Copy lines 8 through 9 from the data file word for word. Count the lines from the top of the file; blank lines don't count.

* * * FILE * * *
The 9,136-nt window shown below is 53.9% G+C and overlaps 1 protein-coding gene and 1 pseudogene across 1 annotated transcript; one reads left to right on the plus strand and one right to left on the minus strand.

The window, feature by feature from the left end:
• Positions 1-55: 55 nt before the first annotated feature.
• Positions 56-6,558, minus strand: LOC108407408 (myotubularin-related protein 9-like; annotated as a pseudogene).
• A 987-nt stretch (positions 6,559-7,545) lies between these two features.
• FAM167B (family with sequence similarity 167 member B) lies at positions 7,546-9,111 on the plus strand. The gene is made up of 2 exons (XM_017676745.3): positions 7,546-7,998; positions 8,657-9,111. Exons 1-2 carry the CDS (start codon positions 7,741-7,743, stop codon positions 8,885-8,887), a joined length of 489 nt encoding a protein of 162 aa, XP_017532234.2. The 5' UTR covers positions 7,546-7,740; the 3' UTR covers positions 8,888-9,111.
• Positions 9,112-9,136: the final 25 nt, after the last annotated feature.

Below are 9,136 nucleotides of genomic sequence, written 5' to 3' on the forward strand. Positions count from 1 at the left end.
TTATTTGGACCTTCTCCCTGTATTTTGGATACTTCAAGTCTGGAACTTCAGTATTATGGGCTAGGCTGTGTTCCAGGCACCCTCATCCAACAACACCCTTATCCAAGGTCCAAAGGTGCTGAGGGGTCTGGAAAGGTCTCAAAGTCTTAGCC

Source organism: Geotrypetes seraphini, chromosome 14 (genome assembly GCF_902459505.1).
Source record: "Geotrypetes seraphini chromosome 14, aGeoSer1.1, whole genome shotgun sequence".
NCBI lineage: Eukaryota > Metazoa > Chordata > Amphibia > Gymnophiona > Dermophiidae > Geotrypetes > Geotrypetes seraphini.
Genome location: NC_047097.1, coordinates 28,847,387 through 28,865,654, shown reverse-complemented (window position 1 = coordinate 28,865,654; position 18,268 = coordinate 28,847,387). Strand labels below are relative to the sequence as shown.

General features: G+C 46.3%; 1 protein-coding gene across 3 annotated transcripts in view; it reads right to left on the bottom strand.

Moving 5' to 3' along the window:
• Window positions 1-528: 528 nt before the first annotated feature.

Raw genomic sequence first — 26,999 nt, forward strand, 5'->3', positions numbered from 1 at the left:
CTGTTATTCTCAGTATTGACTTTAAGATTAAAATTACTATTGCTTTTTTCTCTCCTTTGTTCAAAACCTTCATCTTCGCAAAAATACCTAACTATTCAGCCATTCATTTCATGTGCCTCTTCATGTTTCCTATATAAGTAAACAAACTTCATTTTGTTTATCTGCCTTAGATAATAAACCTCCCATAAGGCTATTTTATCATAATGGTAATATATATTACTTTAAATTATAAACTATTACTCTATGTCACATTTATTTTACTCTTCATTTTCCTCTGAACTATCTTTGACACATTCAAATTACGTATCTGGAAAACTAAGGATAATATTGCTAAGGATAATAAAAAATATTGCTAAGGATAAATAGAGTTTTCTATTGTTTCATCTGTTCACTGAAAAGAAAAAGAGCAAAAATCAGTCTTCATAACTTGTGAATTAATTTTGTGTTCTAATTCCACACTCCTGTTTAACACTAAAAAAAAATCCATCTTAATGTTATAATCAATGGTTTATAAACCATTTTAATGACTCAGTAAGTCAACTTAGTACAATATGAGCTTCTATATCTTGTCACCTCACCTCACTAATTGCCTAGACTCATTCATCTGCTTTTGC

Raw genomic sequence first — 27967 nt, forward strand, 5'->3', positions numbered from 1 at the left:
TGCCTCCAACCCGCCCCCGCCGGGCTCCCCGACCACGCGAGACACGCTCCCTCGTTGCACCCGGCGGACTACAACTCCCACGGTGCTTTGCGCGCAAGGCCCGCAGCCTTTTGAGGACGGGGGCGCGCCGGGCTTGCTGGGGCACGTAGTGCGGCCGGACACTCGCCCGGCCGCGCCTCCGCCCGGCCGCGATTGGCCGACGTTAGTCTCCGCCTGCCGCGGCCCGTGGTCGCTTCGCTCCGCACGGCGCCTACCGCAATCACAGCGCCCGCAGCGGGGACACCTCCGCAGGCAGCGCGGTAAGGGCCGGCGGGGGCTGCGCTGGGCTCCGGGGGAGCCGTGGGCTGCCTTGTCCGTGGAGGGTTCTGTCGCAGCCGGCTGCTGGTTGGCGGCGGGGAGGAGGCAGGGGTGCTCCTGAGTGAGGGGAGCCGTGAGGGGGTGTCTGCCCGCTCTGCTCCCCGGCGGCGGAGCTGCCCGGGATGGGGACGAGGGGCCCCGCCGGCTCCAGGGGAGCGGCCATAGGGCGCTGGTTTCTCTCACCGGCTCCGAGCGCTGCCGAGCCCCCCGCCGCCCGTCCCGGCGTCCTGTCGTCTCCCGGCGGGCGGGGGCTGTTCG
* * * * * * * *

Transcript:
Below are 9,136 nucleotides of genomic sequence, written 5' to 3' on the forward strand. Positions count from 1 at the left end.
TTATTTGGACCTTCTCCCTGTATTTTGGATACTTCAAGTCTGGAACTTCAGTATTATGGGCTAGGCTGTGTTCCAGGCACCCTCATCCAACAACACCCTTATCCAAGGTCCAAAGGTGCTGAGGGGTCTGGAAAGGTCTCAAAGTCTTAGCC